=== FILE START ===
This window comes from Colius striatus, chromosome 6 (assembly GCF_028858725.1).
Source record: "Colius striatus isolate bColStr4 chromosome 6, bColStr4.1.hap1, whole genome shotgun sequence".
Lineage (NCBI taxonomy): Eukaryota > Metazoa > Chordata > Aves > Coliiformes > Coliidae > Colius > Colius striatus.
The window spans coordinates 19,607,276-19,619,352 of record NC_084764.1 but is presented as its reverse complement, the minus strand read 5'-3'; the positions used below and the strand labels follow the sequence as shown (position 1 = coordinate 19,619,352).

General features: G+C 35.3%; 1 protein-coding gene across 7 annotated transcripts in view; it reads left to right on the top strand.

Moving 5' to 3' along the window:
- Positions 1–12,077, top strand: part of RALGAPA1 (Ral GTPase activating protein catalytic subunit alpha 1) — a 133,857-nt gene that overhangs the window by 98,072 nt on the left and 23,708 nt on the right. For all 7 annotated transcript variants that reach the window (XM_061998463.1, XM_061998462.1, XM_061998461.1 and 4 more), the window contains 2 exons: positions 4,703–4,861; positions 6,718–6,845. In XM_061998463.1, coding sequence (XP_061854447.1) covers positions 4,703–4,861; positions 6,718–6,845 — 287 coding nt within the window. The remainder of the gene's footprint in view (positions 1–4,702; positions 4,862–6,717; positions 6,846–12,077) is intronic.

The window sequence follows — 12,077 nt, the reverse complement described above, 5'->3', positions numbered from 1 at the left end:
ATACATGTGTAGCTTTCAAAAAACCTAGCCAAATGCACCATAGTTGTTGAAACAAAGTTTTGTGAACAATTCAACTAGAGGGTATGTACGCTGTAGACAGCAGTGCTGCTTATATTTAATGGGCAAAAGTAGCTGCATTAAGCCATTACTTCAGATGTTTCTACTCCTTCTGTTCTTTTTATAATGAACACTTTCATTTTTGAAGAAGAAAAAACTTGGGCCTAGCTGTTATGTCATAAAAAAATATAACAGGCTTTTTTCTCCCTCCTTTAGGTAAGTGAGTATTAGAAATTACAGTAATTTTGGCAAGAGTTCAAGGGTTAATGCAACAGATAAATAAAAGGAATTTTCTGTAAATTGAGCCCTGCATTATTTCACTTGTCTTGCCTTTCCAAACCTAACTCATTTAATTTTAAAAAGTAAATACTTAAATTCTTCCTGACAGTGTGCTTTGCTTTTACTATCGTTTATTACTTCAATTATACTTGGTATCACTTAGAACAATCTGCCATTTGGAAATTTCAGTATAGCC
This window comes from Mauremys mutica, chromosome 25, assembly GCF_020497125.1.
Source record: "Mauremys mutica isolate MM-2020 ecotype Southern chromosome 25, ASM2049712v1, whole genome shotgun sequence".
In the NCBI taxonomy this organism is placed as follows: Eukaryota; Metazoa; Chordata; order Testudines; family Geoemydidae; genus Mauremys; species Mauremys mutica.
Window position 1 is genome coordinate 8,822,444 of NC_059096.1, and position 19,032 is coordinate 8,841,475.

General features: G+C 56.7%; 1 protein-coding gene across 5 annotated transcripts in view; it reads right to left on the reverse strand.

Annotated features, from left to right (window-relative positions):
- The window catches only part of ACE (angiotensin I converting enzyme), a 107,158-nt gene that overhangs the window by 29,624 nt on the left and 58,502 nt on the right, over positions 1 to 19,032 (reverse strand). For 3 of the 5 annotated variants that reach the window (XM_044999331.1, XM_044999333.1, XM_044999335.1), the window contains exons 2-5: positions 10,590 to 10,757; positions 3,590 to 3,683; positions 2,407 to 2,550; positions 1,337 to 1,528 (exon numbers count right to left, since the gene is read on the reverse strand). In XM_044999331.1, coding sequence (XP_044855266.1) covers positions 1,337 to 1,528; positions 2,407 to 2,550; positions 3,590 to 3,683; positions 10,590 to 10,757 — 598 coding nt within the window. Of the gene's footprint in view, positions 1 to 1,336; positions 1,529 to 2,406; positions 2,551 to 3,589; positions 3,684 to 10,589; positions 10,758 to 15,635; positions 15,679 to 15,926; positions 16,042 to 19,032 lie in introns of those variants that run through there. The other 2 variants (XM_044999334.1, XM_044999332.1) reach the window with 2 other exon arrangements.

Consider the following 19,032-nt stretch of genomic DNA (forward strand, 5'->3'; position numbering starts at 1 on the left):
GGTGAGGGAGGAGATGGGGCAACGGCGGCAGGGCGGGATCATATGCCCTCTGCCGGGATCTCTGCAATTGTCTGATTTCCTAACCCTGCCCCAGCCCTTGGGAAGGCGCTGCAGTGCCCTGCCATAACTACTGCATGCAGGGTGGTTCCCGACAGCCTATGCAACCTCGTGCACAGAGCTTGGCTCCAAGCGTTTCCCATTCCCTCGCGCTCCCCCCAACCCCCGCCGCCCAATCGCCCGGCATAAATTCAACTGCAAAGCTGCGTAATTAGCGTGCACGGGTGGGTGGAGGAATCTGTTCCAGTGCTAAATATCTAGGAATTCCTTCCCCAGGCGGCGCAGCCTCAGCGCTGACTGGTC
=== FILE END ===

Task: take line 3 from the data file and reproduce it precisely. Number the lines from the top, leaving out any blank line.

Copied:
Lineage (NCBI taxonomy): Eukaryota > Metazoa > Chordata > Aves > Coliiformes > Coliidae > Colius > Colius striatus.